August 12 to 16 2013
On Numerical Analysis of Dams
2nd ‐ 4th October 2013
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SLOCOLD 20th Anniversary International Symposium
16 October 2013
Hydropower - CHINCOLD 2013
Annual Meeting & 3rd Intern. Symp.on Rockfill Dams
25-27 October 2013
Bloemfontein, South Africa
5 - 7 November 2013
Visit the dedicated website www.sancold.org.za
There are now three types of hydroelectric installations: storage, run-of-river, and pumped-storage facilities. Storage facilities use a dam to capture water in a reservoir, created by a dam. This stored water is released from the reservoir through turbines at the rate required to meet changing electricity needs or other needs such as flood control, fish passage, irrigation, navigation, and recreation.
What kind of technologies are available? There are different possibilities to classify them, the first one being to use the material used to construct the dam. Dams built of concrete, stone, or other masonry are called gravity dams, arch dams or buttress dams. Dams built of earth or rocks are called embankment dams.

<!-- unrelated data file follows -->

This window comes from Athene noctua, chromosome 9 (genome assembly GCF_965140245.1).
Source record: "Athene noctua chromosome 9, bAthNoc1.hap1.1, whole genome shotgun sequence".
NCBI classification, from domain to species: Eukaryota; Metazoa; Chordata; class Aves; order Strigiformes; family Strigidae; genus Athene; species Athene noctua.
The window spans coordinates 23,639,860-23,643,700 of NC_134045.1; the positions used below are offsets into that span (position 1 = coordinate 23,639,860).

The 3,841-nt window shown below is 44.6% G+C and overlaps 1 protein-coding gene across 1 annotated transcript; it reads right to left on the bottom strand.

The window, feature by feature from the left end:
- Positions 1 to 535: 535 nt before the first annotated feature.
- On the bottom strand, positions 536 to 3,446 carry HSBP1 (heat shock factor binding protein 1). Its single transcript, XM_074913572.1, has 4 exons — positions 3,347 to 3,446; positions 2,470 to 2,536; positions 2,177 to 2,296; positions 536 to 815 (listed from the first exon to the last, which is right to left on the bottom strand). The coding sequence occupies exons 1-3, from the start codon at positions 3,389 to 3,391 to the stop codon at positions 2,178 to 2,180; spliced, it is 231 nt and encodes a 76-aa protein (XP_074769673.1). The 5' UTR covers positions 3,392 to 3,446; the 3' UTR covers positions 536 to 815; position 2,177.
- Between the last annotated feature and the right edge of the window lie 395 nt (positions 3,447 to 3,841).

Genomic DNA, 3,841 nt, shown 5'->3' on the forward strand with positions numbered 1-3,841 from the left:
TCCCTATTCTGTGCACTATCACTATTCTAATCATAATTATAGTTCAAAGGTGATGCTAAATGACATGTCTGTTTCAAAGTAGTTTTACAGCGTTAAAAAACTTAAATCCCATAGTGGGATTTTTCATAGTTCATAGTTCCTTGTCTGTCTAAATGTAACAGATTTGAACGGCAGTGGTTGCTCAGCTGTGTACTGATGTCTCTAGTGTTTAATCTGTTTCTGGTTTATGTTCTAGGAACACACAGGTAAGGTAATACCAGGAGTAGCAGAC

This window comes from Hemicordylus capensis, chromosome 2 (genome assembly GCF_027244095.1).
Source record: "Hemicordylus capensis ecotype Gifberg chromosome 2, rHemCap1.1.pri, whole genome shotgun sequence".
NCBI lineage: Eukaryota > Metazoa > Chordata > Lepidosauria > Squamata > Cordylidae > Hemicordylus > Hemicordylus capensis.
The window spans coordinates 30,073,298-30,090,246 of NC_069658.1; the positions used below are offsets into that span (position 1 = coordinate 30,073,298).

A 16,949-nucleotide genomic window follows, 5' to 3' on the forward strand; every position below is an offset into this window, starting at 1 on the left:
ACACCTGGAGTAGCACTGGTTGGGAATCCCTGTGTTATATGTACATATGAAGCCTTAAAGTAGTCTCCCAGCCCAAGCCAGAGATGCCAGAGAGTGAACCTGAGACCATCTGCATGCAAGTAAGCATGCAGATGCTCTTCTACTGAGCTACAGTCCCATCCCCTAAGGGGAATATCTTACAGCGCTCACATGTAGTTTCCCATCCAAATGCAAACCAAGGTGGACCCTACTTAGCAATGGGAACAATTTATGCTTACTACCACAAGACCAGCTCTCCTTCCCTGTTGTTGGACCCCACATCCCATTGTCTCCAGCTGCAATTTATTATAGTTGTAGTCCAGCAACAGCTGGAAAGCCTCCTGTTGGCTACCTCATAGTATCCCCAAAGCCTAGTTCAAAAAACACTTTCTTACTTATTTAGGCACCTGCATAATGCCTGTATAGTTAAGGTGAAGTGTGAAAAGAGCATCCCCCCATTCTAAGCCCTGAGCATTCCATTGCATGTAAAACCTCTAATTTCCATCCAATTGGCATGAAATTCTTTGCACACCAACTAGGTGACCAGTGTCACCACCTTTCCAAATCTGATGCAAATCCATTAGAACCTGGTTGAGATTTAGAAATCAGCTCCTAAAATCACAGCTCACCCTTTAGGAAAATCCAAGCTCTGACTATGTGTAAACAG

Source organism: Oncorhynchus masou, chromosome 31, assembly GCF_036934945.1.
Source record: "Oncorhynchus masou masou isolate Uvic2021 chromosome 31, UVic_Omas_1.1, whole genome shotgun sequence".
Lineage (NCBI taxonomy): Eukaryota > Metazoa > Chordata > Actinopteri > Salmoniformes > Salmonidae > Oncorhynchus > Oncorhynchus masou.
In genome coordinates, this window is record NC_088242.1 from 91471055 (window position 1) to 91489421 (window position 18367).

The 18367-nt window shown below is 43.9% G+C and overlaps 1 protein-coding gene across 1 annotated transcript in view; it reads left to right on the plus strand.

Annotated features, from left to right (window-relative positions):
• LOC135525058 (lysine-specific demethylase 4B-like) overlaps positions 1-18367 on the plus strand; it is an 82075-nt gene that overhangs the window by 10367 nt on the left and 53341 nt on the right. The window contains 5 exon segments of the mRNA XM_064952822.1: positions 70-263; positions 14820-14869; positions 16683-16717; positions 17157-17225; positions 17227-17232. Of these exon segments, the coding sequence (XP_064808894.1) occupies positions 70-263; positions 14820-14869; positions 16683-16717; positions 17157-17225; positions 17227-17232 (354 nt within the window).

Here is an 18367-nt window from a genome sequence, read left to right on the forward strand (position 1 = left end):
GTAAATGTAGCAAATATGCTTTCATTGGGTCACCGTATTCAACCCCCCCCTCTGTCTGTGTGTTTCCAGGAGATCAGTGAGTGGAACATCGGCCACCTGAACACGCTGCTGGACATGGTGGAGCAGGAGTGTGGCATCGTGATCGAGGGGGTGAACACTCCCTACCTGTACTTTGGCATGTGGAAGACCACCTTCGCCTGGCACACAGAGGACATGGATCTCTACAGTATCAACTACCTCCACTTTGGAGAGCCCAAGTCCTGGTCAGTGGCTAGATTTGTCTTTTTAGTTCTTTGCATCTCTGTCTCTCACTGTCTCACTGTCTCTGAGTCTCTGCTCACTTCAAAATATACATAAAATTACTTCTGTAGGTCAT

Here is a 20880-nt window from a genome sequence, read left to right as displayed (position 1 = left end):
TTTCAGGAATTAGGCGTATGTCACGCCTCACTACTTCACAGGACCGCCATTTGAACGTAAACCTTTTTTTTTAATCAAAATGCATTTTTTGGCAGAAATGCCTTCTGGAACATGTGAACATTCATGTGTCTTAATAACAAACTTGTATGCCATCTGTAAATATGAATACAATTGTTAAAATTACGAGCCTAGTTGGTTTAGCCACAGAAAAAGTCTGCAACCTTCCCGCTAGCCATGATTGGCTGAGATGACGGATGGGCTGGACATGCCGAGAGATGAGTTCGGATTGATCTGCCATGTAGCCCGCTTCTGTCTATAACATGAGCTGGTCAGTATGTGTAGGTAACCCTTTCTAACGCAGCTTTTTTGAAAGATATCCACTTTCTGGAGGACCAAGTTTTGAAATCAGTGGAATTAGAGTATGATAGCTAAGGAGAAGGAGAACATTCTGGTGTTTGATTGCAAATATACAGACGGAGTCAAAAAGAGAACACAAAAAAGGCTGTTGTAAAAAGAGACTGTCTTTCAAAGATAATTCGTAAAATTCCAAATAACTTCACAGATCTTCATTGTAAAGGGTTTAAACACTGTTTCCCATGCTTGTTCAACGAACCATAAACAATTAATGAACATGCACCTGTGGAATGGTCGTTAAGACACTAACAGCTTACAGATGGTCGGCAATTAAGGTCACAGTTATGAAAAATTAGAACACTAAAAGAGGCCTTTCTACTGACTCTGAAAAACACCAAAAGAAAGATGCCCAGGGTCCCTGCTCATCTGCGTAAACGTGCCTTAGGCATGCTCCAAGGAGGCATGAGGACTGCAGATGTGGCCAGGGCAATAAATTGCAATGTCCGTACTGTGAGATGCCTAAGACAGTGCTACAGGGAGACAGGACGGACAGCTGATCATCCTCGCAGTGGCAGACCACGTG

Embankment dams are constructed of either earth fill or a combination of earth and rock fill. Therefore, embankment dams are generally built in areas where large amount of earth or rocks are available. They represent 75% of all dams in the world.
Gravity dams depend entirely on their own weight to resist the tremendous force of stored water. In the earlier times, some dams have been constructed with masonry blocks and concrete. Today, gravity dams are constructed by mass concrete or roller compacted concrete.
Arch dams are concrete dams that curve upstream toward the flow of water. They are generally built in narrow canyons, where the arch can transfer the water's force to the canyon wall. Arch dams require much less concrete than gravity dams of the same length, but they require a solid rock foundation to support their weight.
Buttress dams depend for support on a series of vertical supports called buttresses, which run along the downstream face.